Can you see the message in the above picture? If it just looks like a culture culled from Kesha's underpants, then you are part of the 10 percent of the population of the planet who is color blind. If you can't see it, the message reads the same as what some of the video game designers are saying: "Fuck the color blind."
Now, we found out we were color blind at an early age when we failed a test in the second grade that involved a color puzzle, a fail grade that frankly we are still mad about 25 years later. Since then, we've stuck to black clothes, memorized what order the traffic signals light up and sulked about how we're never going to fly a space shuttle.
Hey, at least we can play video games, right? This is the point in the technology that many environments are indistinguishable from real life except by the number of zombies. Well, you'd think so, but there have been some examples of just blatant hatred against our particular disability.
Art Attack just finished the original BioShock, and frankly it's one of the best games we've ever owned. We were just getting ready to trade in part 1 for part 2 when we ran across an article that ensured we wouldn't be able to play the damn thing.
One of the recurring elements of the game series is hacking the security systems to attack enemies instead of you. Not only does this eliminate a threat, sometimes it can literally be the difference between life and death. In the first game, this was accomplished with a pipe game, but in BioShock 2 you have to use shades of red and green to accomplish the hack, two colors that the majority of color blind people have the most problems with.
Zuma is an online game where you use a frog to fire colored stone balls at a steady advancing stream in hopes of eliminating them by arranging three of the same color in a row. The game is murderously addictive and extremely fun. It's also very, very difficult to play if you're color blind.
Obviously, any game that involves matching colors is going to be hard for us, but Zuma had the saving feature of giving the balls their own pattern in addition to color. However, whenever a ball would turn into a special item, with the power to reverse the direction of the stream, for instance, it would lose the pattern, making matching the colors much more difficult. On the later levels when every shot counts, these power-ups may be the only thing that can save you, and by matching the wrong colors you're compounding your mistake tenfold.
Props to the makers of Zuma, though. They've added a color blind mode to Zuma Blitz!
Of course, Red vs. Blue isn't a video game. It's a machinima using characters and settings from Halo to put out one of the funniest Web series ever made. If you've ever had someone come up to you and ask you what your zombie plan is, they were quoting Red vs. Blue, or they're, you know, insane.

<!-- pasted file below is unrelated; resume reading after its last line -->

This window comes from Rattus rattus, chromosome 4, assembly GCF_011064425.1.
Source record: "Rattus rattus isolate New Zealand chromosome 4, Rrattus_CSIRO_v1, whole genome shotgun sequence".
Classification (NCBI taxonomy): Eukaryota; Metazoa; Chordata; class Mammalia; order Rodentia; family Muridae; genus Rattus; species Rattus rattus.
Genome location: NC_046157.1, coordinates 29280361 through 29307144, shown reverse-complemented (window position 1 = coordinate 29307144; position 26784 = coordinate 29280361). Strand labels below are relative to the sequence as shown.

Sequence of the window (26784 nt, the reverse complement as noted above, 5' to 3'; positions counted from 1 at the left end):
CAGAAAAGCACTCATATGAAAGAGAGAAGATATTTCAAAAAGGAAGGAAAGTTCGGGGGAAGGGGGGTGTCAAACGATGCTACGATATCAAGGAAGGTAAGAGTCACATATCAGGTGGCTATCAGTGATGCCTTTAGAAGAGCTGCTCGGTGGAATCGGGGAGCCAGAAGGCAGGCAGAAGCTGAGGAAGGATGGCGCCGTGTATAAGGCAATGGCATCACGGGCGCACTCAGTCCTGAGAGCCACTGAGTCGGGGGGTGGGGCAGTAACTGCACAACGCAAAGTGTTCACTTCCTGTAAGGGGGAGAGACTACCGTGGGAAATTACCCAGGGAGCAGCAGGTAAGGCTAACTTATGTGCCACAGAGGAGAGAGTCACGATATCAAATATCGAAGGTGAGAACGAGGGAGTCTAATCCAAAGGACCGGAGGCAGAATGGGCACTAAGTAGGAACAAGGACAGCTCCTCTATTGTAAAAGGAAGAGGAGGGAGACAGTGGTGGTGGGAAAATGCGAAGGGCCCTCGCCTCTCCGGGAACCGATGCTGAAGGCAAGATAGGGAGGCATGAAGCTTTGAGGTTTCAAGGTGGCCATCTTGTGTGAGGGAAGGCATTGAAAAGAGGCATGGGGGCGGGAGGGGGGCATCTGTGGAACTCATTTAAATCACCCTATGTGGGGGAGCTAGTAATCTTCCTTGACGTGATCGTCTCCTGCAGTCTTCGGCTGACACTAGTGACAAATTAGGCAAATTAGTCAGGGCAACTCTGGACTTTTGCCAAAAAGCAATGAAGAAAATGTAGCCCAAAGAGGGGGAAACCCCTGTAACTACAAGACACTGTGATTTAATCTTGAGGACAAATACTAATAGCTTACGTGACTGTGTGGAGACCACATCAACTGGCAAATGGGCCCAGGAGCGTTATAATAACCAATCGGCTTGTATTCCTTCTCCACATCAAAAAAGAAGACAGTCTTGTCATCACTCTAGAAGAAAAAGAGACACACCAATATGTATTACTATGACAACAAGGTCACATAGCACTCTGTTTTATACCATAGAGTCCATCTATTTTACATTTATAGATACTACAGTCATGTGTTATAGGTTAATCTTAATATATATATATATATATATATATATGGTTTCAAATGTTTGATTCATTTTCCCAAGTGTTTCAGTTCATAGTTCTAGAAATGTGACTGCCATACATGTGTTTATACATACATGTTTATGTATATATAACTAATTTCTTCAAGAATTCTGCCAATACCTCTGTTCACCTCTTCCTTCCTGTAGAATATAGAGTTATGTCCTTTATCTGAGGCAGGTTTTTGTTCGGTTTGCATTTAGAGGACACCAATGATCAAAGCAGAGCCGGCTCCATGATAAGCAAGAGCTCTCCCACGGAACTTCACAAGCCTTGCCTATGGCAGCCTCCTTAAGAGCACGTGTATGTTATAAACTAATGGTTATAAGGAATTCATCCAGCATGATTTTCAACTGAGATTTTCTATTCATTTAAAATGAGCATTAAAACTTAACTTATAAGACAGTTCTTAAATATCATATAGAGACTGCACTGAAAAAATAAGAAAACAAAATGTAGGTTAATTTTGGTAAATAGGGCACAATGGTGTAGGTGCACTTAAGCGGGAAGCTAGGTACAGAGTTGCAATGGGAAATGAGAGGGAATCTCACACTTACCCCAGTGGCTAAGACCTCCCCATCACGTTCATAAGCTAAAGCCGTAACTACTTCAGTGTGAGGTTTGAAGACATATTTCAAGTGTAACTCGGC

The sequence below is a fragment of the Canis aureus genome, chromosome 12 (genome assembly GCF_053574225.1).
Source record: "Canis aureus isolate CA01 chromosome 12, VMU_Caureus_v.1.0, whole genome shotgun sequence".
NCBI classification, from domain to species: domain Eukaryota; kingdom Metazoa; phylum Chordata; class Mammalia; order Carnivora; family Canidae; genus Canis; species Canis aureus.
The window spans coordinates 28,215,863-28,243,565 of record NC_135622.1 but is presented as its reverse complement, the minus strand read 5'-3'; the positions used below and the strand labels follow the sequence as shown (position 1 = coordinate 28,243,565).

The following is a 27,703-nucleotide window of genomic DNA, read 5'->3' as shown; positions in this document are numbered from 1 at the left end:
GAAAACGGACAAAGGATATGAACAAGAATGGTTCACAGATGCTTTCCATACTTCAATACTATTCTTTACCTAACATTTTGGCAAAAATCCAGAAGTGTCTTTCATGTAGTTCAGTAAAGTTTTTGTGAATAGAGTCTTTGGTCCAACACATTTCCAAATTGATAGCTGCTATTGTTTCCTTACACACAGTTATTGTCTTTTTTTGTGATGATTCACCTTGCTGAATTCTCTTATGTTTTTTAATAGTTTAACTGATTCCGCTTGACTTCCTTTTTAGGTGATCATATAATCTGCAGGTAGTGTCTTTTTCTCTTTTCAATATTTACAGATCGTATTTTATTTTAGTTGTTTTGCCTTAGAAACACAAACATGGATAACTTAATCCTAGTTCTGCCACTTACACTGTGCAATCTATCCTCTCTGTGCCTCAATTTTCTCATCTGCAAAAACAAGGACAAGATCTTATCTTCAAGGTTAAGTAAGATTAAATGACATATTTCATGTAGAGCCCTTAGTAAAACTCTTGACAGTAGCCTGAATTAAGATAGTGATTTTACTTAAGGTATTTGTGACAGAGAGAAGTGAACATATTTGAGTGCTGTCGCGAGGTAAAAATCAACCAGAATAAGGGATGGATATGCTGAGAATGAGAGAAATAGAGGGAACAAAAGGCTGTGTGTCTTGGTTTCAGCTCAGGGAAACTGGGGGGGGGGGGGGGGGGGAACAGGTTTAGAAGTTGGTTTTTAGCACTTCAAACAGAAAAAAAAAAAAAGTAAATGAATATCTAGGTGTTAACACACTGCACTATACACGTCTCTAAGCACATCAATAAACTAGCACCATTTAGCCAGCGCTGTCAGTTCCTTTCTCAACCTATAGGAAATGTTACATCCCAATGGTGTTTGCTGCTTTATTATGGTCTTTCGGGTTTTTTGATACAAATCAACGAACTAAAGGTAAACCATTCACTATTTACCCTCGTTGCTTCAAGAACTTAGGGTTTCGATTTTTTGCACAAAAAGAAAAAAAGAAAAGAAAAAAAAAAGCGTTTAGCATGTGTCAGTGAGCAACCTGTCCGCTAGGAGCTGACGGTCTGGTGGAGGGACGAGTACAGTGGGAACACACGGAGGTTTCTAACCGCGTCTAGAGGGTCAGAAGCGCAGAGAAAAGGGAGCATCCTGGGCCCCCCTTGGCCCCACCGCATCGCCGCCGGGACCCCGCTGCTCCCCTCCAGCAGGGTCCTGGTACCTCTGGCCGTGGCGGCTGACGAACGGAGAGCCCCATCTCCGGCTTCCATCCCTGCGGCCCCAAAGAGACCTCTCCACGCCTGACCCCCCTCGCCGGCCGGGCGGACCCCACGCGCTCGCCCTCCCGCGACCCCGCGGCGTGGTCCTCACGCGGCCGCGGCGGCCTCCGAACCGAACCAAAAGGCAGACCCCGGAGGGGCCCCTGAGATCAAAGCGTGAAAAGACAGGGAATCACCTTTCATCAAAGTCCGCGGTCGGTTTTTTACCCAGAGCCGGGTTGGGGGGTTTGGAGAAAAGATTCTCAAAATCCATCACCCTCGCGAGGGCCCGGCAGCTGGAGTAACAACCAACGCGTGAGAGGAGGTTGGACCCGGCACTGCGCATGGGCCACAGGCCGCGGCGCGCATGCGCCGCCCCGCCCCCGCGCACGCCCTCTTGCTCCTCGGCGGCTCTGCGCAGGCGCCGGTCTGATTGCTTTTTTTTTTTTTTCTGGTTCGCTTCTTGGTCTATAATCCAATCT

We've always had a real hard time with the series, though, because we simply cannot tell the characters apart. They all wear identical powersuits, differing only in shade. Sure, there's no problem telling them apart by voices when it's someone like Sarge, whose distinctive Southern drawl makes him stand out, but when it comes to others, like Griff and Simmons, we start getting lost. Eventually we got tired of trying to piece together the plot without knowing who was doing what and gave up watching the show.
The Christmas we gave the Girlfriend With One F the ring that made her the Fiancée With One F, she responded by going out and buying us a PS2 and a copy of The Hobbit (The irony was not lost on either of us). That was six years ago and we are still trying to beat the damned thing because we are going to fight Smaug if we have to smooth the forehead wrinkles off every Klingon in the galaxy!
The game is fantastic, truly one of the most underrated games of the last generation of systems. We love it, but it has some severe color problems. The first manifested itself by being so dark we couldn't play it on the TV we owned at the time. No problem until you get to Lake Town, where nighttime jumping puzzles ultimately made us throw it down.
Later, after we got the plasma TV, we tried again. However, like BioShock 2 it has a minigame that is color based. Many chests require a timed series of puzzles to unlock, with failure resulting in damage or poisoning, and also like BioShock 2, they involve distinguishing red from green.
It's not a big deal. You can buy keys to bypass the games, and a lot of the chests aren't really necessary to open, but it's still an annoying kick in the balls.
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Capcom decided that they would try their hands at a puzzle game starring characters from Street Fighter and Darkstalkers. The result is a cross between Dr. Mario and Columns, and it is a lot of fun to play. You pick your character, and as you progress in the puzzle they throw out their distinctive moves against your opponent.
Once again, if you're color blind it can be very, very difficult. The reds are deep enough that you don't confuse them with the greens, but the greens and yellows are soft enough to be confused with each other like in Zuma.
So in closing, dear video game designers, we wish you'd keep this kind of thing in mind. There are enough people like us in the world that if we started our own country, it would be more populous than the United States, and would definitely have a less ridiculous terror alert system. There's nothing wrong with a color matching game, but you might try adding some shapes or patterns, or maybe giving the lesser used hues like orange and gray a chance to get in the game.